Just after the close of World War II, the last Great Migration in the United States — the move from the city to the new suburbs — began to emerge, fueled by new roads, low congestion, and modest energy costs. It was a new beginning, a chance to shake off the past, and it came complete with the promise of more privacy, more safety, greater proximity to nature, and easier financing.
Not surprisingly, Americans bought in.
After that, it didn’t take long for the preferred retailers to do likewise, abandoning the city and following their customers to the suburbs. The suburban single family home on a large lot became synonymous with the American Dream.
The future is here. And it’s for lease.
Even before the Great Recession, real estate market analysts Todd Zimmerman, Laurie Volk and Chris Nelson were patiently explaining the demography-is-destiny argument for an inevitable shift in American housing. It’s all about the numbers.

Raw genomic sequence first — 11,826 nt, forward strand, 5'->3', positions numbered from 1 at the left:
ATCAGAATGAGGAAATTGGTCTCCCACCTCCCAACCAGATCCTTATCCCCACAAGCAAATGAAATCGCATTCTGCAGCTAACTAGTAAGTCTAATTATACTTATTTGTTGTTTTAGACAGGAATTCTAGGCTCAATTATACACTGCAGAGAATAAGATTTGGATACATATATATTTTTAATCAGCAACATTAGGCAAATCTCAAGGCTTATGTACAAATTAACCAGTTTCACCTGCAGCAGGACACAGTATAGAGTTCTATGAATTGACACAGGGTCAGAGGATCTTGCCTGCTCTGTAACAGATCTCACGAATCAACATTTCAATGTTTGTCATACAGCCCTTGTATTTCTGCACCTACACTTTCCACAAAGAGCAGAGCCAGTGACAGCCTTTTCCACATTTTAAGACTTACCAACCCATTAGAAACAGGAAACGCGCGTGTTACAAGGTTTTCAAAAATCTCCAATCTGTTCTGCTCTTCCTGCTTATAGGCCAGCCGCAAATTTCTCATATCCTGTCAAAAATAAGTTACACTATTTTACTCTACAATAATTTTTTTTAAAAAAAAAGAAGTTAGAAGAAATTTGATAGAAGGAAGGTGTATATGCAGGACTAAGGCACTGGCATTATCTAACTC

In 1992, Rage Against the Machine’s Zach De La Rocha offered a dire warning to a restless but aimless Generation X: “If we don’t take action now,” he sang, “we’ll settle for nothing later.” An anthemic rallying cry and yet, just ten years thereafter, Death Cab for Cutie’s Ben Gibbard was introducing those same listeners to “the sound of settling.”
While the idea of settling carries with it some pretty unsettling connotations, its execution is proving nothing of the sort. In short, the settling down of Generation X, whose youngest members are now turning 30, may very well prove to be a pivotal baby step towards the construction of a more resilient future.